Staying Safe On the Ice 101

Staying Safe On the Ice 101


Ice fishing can be some of the most exciting and rewarding types of fishing for those willing to brave the cold! However, being on the water in temperatures below freezing can also pose multiple risks to anglers. Knowing how to act and react when something goes wrong on the ice will make you feel much safer while ice fishing, but more importantly, could save your life if something were to go wrong.

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 Video transcript:

Paul Glass:
What's going on everybody. Welcome back to the Burly Fishing channel, the Monsterbass channel. We are Burly Fishing. This is Jeff. I am Paul. I'm really excited to this. This is first ice, so this is the first time we've been out on this lake specifically. But really the first time I've been on any lake this year and felt safe enough to walk out.

Paul Glass:
What I want to do today is walk through how you can check your local lake to make sure that you're going to be safe when you hit the ice. There's a couple things you really should know whether you're a veteran or whether you're somebody who is new to ice fishing.

Paul Glass:
In the summertime, if you've got a life vest on and you fall to the water, you could just float. You're going to most times, as long as it's an absolute gill force, you're going to be okay. When you're ice fishing, if you fall through the ice and you fall into the water, you've got some legit problems because-

Jeff:
It's bad.

Paul Glass:
If you don't get out and you don't get to safety quickly and you don't warm yourself up you could die and that is not good. We want you to be safe, we want everyone to be safe but we want people to be able to enjoy ice fishing because it is a ton of fun. Now, a couple things to keep in mind, some just generic standard information that you need to know. What is safe ice, if you are walking? If you have maybe a sled behind you, like I have, or like Jeff has right here. If you have a sled like that and you're walking like Jeff and I are today, safe ice for me and in general, most DNR websites are going to say four inches or more of ice.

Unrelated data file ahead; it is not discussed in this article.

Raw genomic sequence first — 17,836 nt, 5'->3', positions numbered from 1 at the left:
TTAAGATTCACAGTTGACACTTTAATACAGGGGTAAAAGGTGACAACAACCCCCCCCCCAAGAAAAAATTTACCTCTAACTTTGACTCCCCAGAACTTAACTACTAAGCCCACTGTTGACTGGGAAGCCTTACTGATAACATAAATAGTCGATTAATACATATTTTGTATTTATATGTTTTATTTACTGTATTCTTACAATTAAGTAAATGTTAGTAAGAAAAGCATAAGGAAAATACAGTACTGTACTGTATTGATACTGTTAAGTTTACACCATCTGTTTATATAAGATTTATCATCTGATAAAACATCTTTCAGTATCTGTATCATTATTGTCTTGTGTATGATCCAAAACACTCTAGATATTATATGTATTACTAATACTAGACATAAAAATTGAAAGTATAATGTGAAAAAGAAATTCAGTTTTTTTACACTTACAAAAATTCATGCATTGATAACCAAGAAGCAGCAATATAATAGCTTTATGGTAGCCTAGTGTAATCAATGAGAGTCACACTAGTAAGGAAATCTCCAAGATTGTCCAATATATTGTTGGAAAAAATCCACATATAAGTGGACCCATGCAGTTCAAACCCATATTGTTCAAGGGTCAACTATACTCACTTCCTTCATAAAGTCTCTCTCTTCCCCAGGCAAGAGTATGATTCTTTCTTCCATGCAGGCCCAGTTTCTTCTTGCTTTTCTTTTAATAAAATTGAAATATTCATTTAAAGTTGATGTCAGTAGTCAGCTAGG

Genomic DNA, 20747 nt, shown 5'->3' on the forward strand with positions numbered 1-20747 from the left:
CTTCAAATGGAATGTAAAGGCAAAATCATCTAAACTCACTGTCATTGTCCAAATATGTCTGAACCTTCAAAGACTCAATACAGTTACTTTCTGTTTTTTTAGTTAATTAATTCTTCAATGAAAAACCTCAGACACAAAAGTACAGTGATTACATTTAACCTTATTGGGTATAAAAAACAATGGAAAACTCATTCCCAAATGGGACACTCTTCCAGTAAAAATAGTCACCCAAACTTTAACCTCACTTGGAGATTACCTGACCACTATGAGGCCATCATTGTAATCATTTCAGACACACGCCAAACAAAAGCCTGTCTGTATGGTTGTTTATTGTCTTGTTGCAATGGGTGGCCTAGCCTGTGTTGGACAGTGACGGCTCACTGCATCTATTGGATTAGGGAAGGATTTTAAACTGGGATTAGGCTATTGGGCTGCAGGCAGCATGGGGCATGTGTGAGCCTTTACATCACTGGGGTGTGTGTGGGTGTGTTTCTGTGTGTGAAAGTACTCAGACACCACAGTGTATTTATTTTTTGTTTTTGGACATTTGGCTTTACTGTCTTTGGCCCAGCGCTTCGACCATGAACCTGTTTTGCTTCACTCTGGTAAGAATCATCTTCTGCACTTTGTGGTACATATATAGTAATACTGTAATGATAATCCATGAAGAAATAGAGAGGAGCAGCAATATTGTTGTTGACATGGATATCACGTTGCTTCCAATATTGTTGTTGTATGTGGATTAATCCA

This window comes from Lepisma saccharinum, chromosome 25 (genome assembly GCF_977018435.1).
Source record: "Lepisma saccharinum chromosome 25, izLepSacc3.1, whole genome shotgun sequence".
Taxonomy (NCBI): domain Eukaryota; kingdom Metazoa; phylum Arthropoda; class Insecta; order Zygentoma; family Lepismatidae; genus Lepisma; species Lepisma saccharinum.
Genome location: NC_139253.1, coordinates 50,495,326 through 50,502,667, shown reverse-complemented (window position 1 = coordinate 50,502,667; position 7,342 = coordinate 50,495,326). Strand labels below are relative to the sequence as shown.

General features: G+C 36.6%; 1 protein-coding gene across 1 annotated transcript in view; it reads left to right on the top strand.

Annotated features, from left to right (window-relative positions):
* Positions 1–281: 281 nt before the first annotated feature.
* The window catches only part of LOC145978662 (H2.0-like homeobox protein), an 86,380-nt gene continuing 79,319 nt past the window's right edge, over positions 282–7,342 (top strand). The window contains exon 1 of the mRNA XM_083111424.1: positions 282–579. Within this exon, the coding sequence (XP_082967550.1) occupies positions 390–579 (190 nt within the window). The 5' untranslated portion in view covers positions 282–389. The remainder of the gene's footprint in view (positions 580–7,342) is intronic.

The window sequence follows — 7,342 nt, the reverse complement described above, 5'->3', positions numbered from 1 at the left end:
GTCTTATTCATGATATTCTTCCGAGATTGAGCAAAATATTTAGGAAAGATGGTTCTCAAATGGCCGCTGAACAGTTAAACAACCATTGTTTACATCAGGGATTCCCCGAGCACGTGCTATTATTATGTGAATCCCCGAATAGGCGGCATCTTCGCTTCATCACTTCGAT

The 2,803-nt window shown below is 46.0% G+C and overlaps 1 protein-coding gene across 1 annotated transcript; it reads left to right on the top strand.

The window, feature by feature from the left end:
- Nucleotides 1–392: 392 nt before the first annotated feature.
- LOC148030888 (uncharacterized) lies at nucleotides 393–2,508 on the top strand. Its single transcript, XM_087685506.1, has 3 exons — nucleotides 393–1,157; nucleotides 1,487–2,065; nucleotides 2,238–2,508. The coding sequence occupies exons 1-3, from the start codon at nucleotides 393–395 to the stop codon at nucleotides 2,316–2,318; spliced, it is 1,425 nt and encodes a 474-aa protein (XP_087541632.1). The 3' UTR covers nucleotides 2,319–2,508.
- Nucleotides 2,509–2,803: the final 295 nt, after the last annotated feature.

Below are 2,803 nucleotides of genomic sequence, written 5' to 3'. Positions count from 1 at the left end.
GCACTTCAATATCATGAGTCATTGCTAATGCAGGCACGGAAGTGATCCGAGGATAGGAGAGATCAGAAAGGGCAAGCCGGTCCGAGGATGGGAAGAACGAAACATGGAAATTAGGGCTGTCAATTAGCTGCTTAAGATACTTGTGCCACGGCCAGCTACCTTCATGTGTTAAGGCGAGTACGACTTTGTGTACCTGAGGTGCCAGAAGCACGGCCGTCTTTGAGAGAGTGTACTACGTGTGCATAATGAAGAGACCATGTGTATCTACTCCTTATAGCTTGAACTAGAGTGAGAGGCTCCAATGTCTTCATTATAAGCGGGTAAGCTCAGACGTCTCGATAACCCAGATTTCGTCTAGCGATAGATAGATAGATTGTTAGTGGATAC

Paul Glass:
That may seem like a lot, but that's really a couple weeks into the ice fishing season. Now the reason it's four inches is what you want to do is you want to give yourself some leeway. When you have a couple of warm days in a row, maybe you had some rain, maybe there's a lot of snow pack that's actually insulating the ice and potentially even warming it up. You want to be able to see some soft spots and be able to withstand that as you're walking. That's why it's four inches. You're giving yourself a little bit of leeway in case there's some thinner ice, some cracks or any of those other things that can make the ice unsafe.

Paul Glass:
Three inches or less and you're really in a scenario where even in and above just weighing too much and potentially falling through. The ice isn't perfectly uniform, there are bumps. There's more shallow areas with muck that retain more heat and you can have areas that are more and less safe. So, four inches is really where you're going to want to be just to make sure that you can withstand some of what's going on underneath the water and any variance that's going on with the ice, because again, it is not uniform.

Paul Glass: